There is a little park on Avenue D in Killeen, Texas. It doesn’t amount to much, just about three quarters of a lot, not even a commercial lot, about fifty, or sixty feet wide, planted with trees, a little entry way, and some benches here and there. It’s not a park that you’d turn your children loose in, more of a meditation kind of thing, only the people who frequent that part of town don’t meditate much, indeed, if they sat too long there it would almost certainly lead to imperial implications.
The park sits on a lot formally occupied by the Blue Bonnet Café, owned and operated by Mr. Joseph Safady. “Mr. Joe,” as he was known, had cafes and dry goods all over Killeen. The Blue Bonnet was a “greasy spoon” restaurant. I never saw any greasy spoons, but I did see the pitted concrete floor in the kitchen. Billy Joe was the cook, and Crazy Sarah, a Comanche, was the dishwasher. Sarah would carry bus tubs and a Lucky Strike at the same time.
Mr. Joe was a Syrian immigrant, not a refugee, and Mr. Joe believed in America! He believed in America so much that he joined the army and fought for America in the trenches of World War I. When he returned he eventually found his way to Killeen and started a café. I was told that he had coins Scotch Taped to a piece of cardboard with the denominations in Arabic so he could make change. By the time I met him he had cafes all over town. There was the Blue Bonnet, and of course his flagship, the Venus, down on Highway 190. The Venus had three huge dining rooms and served the GIs after the clubs closed at two A. M.
Billy Joe could never show up on time for work. He was supposed to be there at seven, but he was always twenty minutes late. That was because he had to pick up a beer on the way in, and sales of beer began at seven. Mr. Joe struck me a deal. At fifteen, I was charged with prepping the grill. While my mother counted the register, I put on the coffee, and lit the grill, lining it with sausage and bacon. For my labor I got a free breakfast before school. On weekends I got a ham and cheese sandwich.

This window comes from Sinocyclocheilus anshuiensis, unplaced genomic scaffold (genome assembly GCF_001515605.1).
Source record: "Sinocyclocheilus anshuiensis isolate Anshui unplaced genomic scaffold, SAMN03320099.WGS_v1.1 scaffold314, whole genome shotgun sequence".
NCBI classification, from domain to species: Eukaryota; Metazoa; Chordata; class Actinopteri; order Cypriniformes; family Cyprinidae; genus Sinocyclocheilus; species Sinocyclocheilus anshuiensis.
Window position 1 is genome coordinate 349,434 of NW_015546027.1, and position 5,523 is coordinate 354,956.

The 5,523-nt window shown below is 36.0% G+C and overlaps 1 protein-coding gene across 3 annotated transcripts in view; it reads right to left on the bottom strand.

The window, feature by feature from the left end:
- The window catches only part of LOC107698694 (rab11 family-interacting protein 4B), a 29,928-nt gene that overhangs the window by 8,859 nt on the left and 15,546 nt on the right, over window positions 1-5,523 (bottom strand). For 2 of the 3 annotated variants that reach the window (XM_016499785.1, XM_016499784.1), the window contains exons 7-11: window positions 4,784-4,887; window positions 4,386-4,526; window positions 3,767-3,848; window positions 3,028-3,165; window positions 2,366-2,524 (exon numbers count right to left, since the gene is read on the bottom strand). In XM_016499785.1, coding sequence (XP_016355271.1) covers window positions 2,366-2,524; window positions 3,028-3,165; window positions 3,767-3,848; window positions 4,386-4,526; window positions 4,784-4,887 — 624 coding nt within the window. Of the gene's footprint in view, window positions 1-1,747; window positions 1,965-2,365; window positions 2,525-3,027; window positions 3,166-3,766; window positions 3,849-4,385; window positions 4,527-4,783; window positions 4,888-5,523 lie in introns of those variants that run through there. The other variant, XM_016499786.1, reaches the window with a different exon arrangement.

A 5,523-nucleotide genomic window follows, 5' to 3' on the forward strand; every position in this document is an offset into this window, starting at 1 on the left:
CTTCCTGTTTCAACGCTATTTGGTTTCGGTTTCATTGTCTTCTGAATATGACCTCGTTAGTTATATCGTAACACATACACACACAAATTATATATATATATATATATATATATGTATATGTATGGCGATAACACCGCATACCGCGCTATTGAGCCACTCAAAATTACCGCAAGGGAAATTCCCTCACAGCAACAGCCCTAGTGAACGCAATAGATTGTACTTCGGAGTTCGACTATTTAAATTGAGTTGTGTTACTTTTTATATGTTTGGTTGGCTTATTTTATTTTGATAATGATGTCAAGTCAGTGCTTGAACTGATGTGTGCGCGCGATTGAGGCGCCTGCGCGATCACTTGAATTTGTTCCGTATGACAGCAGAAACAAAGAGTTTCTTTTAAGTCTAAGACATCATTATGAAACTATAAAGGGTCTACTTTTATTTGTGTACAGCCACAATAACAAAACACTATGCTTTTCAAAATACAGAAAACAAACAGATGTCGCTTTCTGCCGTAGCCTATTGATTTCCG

Mr. Joe began to bring relatives over from the old country. They weren’t refugees either. He’d get them here, put them in school to get citizenship, and set them up in a café, pool hall, or rentals. Being a vet, he knew the soldiers liked clubs, and food. He provided both. I remember at three in the morning it was standing room only, as the GIs waited for tables to eat from Mr. Joe’s, “greasy spoon.”
We didn’t have homeless back in the sixties, we had old drunks, and out of work construction people. More than a few found their way to the back of the kitchens of Mr. Joe’s cafes for a free meal, or a little work cleaning up the area. I remember a commercial back then from Lay’s Potato Chips. In it there were gangsters sitting around contemplating counterfeiting the Lay’s chip bag and stuffing it with their own chips. An old Don asked, “Who buy counterfeit potato chip bag?” Then, he sampled the chips, made a face and they all got up to leave. That was Mr. Joe to a “T.”
He went back to the old country for a visit years later. As he saw the children running around dirty and sick he was so moved that he built a hospital in Syria. I don’t know if it’s still there. He came back to Texas, and was running his businesses. One day, he eased out only Highway 190, and got slammed by a guy speeding through the light. We all said goodbye to Mr. Joe three days later.
I found myself at the place where the Blue Bonnet once stood the other day. I sat on one of the benches and looked at Avenue D. I didn’t hear the rattle of pots and pans, or Billy Joe yelling, “Order up!” Pat Anderson’s head shop across the street was long gone, and the block is decorated by all those little black fences the city of Killeen put up, along with Victorian lamps, pretending it is Salado. I don’t know why the city bulldozed the Blue Bonnet, and put the little park there, but I’m glad it did, because for me, it is a monument to Mr. Joe.